In its adjudication the PUC found that the separate classification of PTC under Former Rate T was proper, that the provisions of Rate T were appropriate for the special requirements of PTC, and that Rate HT as applied to PST yielded no more than a lawful return. It found further that PST was not in competition with PTC, that PST did not qualify under terms and conditions of the Former Rate T, and that PST paid no more than a reasonable rate of return for the service rendered to it under Rate HT. The PUC in its adjudication concluded that the service rendered to PTC and PST under the various rate schedules was not discriminatory nor was it preferential and that consequently PST was not entitled to any refund.
In a recent opinion of this Court in the case of York v. Pennsylvania PUC, 3 Pa. Commonwealth Ct. 270, this Court set forth its scope of review in appeals from adjudications of the PUC. We said there:
"Section 1107 of the Public Utility Law, Act of May 28, 1937, P.L. 1053, as amended, 66 P.S. 1437, provides: '. . . The order of the Commission shall not be vacated or set aside either in whole or in part, except
[ 3 Pa. Commw. Page 190]
for error of law or lack of evidence to support the finding, determination, or order of the Commission, or violation of constitutional rights. . . .' Section 1112 of the same Act, 66 P.S. 1442, provides: 'Whenever the Commission shall make any rule, regulation, finding, determination, or order under the provisions of this Act, the same shall be prima facie evidence of the facts found. . . .'
"Our authority to overrule an order of the Commission is limited. We may not disturb such an order except for errors of law, lack of evidence to support a finding, determination or order of the Commission, or a violation of constitutional rights. Clemmer v. Pennsylvania Public Utility Commission, 207 Pa. Superior Court, 388, 217 A.2d 800 (1966). Likewise, we may not exercise our independent judgment on the record or resolve conflicting evidence. Pittsburgh Railways Company v. Pennsylvania Public Utility Commission, 198 Pa. Superior Court, 415, 182 A.2d 80 (1962). Our inquiry is directed to whether there is substantial evidence to support the Commission's action. Pittsburgh and Lake Erie Railroad Company v. Pennsylvania Public Utility Commission, 170 Pa. Superior Court, 411, 85 A.2d 646 (1952). Substantial evidence means such relevant evidence as a reasonable mind might accept as adequate to support a conclusion. Pennsylvania State Board of Medical Education and Licensure v. Schireson, 360 Pa. 129, 61 A.2d 343 (1948). Substantial evidence has also been said to mean evidence affording a substantial basis of fact from which a fact in issue can reasonably be inferred. Substantial evidence is synonymous with competent and relevant evidence having a rational probative force. In Philadelphia Suburban Water Company v. Pennsylvania Public Utility Commission, 425 Pa. 501, 229 A.2d 748 (1967), it was held that in view of Section 1107 of the Public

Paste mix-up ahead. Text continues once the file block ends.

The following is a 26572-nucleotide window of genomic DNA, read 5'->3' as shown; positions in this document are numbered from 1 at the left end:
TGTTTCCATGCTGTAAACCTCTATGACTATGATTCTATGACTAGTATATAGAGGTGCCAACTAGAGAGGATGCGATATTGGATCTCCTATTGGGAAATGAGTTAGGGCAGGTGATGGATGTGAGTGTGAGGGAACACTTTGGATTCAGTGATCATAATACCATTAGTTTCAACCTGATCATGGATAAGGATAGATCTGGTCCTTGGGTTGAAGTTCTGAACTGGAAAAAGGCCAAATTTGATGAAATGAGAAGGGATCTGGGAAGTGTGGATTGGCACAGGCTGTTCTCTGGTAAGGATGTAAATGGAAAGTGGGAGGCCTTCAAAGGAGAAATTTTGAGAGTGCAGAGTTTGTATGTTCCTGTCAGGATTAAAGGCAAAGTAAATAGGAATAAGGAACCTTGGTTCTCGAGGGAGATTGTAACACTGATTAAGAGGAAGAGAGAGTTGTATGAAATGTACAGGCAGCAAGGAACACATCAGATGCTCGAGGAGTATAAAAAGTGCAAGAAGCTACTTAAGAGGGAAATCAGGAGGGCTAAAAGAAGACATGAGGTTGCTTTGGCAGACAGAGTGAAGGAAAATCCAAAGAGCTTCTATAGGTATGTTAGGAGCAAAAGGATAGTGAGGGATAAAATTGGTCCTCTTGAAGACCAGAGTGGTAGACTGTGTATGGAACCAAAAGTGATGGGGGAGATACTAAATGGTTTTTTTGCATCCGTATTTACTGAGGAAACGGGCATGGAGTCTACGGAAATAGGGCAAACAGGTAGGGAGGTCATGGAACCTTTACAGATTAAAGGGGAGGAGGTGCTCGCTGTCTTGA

[ 3 Pa. Commw. Page 191]
Utility Law of 1937, the Pennsylvania Public Utility Commission's exercise of its discretion must be accepted by the courts unless its action is totally without support in the record, or is based on an error of law or is unconstitutional." We again hold that these statements describe our scope of review of PUC adjudications.
The relevant provisions of the Public Utility Law, supra, with respect to rates and rate making are to be found in Article III of the Act. They are Section 301 (66 P.S. 1141) which provides that every rate shall be just and reasonable; Section 304 (66 P.S. 1144) which prohibits unreasonable preferences, while permitting reasonable classification; Sections 309 and 310 (66 P.S. 1149 and 1150) which permit the Commission to fix permanent or temporary rates if it finds that existing rates are unjust or unreasonable or unlawful; and Section 313 (66 P.S. 1153) which authorizes the Commission to order a refund to a complainant if it finds that the rates paid by the complainant were unjust or unreasonable or in violation of the Commission's orders or rules, or if it finds that the rate paid by the complainant was in excess of the applicable rate contained in an existing and effective tariff.